We need to understand how Social Media works
"Senator, we run ads."
This almost ironic and apparently simple and obvious answer was given to Senator Orrin Hatch, from Utah on April 10, 2018, when the congressman asked Mark Zuckerberg "How do you sustain a business model in which users don't pay for your service?" during Facebook's CEO hearing at the U.S. Congress. A lot of the questions - or at least the way they were made - were seen as funny and as clear indicators that most of the senators are not exactly experts in how Facebook (and Social Media in general) works.
Yes, hearing phrases like "If I'm emailing within WhatsApp, does that ever inform your advertisers" can be entertaining. But what this hearing revealed was that a lot of people (from Congressmen to ordinary people from all over the world) are using and being impacted by products and services they have very little understanding on how they work.
Technology and social media platforms have completely transformed the way we interact with each other. They are imposing a new model of communication and media consumption. It has a lot of positive impact on society, but also some very serious issues that need to be discussed and addressed. Every element that impacts people's lives should be evaluated, questioned, and debated. People have the right to understand how are they being influenced, what role is tech playing in their lives, and how are they contributing to it.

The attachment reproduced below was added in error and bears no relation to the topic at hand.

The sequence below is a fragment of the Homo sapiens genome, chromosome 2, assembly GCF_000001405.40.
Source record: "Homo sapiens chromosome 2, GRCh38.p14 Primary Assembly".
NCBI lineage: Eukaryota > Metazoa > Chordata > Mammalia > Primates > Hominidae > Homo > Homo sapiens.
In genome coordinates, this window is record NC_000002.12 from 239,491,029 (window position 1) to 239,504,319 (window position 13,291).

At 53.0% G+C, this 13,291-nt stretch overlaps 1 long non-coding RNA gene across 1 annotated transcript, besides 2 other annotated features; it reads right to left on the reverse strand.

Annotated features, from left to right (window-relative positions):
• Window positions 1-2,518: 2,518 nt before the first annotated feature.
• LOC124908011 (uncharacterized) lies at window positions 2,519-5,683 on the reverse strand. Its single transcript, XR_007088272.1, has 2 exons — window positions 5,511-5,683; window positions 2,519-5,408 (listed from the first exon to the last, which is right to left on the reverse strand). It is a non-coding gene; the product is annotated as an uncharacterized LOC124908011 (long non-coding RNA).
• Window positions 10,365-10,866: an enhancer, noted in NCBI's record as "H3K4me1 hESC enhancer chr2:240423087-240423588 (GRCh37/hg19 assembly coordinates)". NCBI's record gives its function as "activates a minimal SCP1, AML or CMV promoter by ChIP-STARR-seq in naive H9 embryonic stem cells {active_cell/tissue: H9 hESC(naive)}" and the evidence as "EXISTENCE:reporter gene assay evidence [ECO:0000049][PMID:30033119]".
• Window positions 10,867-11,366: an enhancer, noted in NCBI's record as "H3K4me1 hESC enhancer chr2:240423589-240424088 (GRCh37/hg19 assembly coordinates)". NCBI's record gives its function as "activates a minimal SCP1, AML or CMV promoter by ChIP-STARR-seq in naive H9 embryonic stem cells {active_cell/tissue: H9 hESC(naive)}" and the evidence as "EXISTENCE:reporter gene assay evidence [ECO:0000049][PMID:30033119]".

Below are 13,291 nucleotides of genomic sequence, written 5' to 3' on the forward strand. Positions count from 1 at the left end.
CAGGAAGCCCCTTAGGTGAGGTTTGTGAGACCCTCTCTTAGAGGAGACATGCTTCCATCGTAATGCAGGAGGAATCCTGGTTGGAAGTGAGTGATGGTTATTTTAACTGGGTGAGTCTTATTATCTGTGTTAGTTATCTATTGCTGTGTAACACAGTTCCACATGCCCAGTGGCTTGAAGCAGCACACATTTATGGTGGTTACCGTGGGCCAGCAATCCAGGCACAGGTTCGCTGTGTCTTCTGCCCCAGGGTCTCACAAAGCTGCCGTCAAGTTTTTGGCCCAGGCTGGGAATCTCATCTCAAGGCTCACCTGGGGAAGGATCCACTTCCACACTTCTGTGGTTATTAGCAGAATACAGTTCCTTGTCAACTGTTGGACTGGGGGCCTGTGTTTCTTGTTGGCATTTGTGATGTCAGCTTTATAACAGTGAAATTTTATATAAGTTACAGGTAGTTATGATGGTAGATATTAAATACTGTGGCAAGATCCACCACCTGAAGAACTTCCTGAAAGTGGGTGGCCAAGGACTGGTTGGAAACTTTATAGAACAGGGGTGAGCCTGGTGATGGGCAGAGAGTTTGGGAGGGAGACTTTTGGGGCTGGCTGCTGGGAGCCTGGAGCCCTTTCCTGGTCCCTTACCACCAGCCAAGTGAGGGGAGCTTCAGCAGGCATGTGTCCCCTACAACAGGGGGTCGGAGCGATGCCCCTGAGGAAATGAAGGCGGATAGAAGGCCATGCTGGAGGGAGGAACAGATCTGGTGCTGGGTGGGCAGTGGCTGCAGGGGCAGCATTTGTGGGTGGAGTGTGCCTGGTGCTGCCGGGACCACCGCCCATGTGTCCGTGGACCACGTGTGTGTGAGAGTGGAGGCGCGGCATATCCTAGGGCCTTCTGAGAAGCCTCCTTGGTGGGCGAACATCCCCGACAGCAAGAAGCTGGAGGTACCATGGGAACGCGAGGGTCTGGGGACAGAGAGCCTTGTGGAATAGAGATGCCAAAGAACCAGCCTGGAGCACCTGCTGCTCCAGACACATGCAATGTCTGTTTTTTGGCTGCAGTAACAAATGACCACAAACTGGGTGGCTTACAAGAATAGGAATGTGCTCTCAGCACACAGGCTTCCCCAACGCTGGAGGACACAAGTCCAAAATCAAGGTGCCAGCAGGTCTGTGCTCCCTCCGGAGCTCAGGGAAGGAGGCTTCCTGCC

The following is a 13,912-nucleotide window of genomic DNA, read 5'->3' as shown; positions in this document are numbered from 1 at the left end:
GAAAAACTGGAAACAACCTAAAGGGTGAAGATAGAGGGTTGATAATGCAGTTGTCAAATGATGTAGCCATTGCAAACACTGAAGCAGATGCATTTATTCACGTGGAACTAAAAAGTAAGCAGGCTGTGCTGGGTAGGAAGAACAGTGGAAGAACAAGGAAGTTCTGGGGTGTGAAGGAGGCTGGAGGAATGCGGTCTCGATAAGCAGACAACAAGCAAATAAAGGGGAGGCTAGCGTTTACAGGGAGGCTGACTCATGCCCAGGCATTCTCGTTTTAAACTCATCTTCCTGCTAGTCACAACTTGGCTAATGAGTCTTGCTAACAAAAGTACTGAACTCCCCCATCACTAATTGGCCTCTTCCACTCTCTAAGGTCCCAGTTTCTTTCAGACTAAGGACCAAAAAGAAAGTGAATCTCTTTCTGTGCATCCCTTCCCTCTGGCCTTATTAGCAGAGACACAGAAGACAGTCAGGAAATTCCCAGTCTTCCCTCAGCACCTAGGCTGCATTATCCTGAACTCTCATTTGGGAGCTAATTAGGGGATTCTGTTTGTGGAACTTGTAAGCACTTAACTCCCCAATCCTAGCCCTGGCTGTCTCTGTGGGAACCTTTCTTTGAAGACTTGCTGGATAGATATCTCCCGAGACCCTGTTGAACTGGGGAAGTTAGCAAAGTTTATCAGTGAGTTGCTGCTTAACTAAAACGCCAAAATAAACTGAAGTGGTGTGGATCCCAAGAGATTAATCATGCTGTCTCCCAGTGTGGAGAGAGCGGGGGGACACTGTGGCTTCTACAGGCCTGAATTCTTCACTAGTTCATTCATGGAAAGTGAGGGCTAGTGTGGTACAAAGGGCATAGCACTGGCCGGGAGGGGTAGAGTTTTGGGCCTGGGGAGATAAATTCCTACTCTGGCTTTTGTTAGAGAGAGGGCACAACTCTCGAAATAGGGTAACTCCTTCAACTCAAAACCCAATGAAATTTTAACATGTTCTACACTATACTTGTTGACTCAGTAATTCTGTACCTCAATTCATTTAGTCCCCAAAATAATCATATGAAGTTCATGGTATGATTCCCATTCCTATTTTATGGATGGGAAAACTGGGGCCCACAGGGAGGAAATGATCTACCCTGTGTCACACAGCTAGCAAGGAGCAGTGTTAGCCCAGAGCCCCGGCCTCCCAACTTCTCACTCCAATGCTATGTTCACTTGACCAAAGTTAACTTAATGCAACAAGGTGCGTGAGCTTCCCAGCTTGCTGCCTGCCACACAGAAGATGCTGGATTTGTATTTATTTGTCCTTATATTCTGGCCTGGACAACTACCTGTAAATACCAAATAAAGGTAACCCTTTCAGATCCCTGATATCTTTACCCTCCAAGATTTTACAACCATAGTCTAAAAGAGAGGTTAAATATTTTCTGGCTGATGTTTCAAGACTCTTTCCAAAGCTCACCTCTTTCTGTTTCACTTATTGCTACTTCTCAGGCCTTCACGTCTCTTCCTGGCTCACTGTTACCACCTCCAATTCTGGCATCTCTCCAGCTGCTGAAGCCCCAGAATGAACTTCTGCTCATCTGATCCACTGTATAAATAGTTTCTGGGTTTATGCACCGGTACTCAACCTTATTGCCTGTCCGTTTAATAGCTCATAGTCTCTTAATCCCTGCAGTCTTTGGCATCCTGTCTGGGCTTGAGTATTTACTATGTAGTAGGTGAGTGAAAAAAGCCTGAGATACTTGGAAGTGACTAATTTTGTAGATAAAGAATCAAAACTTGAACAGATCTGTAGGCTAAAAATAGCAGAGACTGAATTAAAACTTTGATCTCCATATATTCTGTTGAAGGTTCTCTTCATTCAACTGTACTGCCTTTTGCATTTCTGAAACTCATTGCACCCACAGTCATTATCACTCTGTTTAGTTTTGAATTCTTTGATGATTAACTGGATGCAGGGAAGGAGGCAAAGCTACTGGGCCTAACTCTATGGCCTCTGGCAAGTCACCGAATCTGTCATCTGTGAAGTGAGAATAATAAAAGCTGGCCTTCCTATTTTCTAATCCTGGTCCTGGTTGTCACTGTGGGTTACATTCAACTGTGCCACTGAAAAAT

Protecting people's privacy is a very urgent issue. As urgent as controlling hate speech, cyberbullying, and the spread of fake news. As important as reflecting on the amount of time we are spending on these platforms and what consequences are we facing.
The weird questions asked by U.S. Congressmen just prove how all these issues need to be further discussed, understood, and reflected upon by all of us. The first step to fix what's wrong with social media (and the way we interact with it) is to understand its mechanisms and be aware of its problems.
These are new technology, that we are constantly trying to keep up with. The challenges they bring are part of the equation and should be taken into consideration, together with the positive impact they are bringing.
Connecting people, giving them a voice, raising awareness for different and relevant causes, and empowering people should inspire us, as a society, to think about the positive core of these platforms, and work to fix what's wrong with them, by holding the right people accountable and demanding changes, demanding more transparency.
The social media cup is not half empty, nor half full. It's a cup being served, being constructed on the go. It's our job, as a society, to help shape this future.